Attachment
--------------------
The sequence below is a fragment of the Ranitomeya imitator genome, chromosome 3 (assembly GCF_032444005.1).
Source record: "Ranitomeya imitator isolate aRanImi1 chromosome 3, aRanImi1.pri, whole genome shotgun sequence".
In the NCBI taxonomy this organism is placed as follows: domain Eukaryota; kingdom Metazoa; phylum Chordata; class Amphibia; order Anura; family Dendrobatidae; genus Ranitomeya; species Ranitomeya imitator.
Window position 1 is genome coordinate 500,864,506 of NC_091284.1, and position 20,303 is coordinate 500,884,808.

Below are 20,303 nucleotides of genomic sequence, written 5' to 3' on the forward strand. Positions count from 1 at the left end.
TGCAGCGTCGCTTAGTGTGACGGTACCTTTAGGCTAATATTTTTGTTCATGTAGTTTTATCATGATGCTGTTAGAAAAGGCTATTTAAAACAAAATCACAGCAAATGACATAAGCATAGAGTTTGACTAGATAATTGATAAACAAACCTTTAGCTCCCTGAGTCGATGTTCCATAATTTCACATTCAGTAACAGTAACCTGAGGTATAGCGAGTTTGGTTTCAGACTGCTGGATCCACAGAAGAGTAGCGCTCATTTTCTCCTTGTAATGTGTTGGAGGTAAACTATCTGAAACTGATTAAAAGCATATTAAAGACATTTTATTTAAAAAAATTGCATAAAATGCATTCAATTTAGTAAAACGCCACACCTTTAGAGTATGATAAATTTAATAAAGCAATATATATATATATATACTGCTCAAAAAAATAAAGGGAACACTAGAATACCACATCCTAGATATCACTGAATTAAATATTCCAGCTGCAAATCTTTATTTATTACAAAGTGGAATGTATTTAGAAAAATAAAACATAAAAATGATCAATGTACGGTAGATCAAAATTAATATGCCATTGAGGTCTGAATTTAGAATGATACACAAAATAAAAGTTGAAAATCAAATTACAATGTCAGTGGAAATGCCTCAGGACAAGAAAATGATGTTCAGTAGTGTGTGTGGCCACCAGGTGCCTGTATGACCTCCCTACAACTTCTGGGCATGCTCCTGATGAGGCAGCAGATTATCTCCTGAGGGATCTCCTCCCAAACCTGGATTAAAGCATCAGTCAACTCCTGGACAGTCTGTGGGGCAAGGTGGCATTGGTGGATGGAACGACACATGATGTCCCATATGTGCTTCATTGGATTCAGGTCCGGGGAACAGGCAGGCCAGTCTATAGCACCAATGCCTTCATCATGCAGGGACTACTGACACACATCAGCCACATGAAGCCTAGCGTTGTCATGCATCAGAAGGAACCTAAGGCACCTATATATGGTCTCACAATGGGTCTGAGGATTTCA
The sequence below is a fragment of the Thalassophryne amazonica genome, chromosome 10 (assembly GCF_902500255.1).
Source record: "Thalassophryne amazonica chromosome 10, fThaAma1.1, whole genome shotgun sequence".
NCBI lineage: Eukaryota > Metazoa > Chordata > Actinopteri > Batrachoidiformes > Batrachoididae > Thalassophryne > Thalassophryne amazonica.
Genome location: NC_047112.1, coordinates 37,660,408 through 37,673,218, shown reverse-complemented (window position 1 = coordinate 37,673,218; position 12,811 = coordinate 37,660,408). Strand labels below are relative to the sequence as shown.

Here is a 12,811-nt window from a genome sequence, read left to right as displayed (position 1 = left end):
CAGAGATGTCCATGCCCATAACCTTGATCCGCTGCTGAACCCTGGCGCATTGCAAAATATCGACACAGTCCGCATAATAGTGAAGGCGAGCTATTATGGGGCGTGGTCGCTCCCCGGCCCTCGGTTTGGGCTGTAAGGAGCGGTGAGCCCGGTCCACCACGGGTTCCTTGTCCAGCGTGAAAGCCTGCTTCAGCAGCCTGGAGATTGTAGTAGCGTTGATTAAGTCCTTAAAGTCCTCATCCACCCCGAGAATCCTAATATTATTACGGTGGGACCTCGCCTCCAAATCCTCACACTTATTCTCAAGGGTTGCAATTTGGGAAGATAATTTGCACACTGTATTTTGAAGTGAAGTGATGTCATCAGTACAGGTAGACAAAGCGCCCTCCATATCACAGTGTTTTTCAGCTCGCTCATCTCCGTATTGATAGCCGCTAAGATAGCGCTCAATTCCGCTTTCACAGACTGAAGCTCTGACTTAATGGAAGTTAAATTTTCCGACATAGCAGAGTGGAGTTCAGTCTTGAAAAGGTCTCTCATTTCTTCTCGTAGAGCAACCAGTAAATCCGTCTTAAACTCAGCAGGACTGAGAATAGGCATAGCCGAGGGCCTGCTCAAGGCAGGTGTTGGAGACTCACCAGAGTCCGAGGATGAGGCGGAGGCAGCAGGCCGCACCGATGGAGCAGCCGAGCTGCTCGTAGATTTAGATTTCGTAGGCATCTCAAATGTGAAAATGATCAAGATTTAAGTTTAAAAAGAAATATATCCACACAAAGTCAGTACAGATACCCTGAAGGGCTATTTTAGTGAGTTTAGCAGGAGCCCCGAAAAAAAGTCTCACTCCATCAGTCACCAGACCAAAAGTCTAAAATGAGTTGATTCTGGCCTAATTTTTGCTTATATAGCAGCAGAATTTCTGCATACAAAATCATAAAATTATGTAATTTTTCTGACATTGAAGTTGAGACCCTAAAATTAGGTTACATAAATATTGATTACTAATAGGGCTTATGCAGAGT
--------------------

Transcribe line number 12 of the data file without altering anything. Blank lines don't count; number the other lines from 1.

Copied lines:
CAGAGATGTCCATGCCCATAACCTTGATCCGCTGCTGAACCCTGGCGCATTGCAAAATATCGACACAGTCCGCATAATAGTGAAGGCGAGCTATTATGGGGCGTGGTCGCTCCCCGGCCCTCGGTTTGGGCTGTAAGGAGCGGTGAGCCCGGTCCACCACGGGTTCCTTGTCCAGCGTGAAAGCCTGCTTCAGCAGCCTGGAGATTGTAGTAGCGTTGATTAAGTCCTTAAAGTCCTCATCCACCCCGAGAATCCTAATATTATTACGGTGGGACCTCGCCTCCAAATCCTCACACTTATTCTCAAGGGTTGCAATTTGGGAAGATAATTTGCACACTGTATTTTGAAGTGAAGTGATGTCATCAGTACAGGTAGACAAAGCGCCCTCCATATCACAGTGTTTTTCAGCTCGCTCATCTCCGTATTGATAGCCGCTAAGATAGCGCTCAATTCCGCTTTCACAGACTGAAGCTCTGACTTAATGGAAGTTAAATTTTCCGACATAGCAGAGTGGAGTTCAGTCTTGAAAAGGTCTCTCATTTCTTCTCGTAGAGCAACCAGTAAATCCGTCTTAAACTCAGCAGGACTGAGAATAGGCATAGCCGAGGGCCTGCTCAAGGCAGGTGTTGGAGACTCACCAGAGTCCGAGGATGAGGCGGAGGCAGCAGGCCGCACCGATGGAGCAGCCGAGCTGCTCGTAGATTTAGATTTCGTAGGCATCTCAAATGTGAAAATGATCAAGATTTAAGTTTAAAAAGAAATATATCCACACAAAGTCAGTACAGATACCCTGAAGGGCTATTTTAGTGAGTTTAGCAGGAGCCCCGAAAAAAAGTCTCACTCCATCAGTCACCAGACCAAAAGTCTAAAATGAGTTGATTCTGGCCTAATTTTTGCTTATATAGCAGCAGAATTTCTGCATACAAAATCATAAAATTATGTAATTTTTCTGACATTGAAGTTGAGACCCTAAAATTAGGTTACATAAATATTGATTACTAATAGGGCTTATGCAGAGT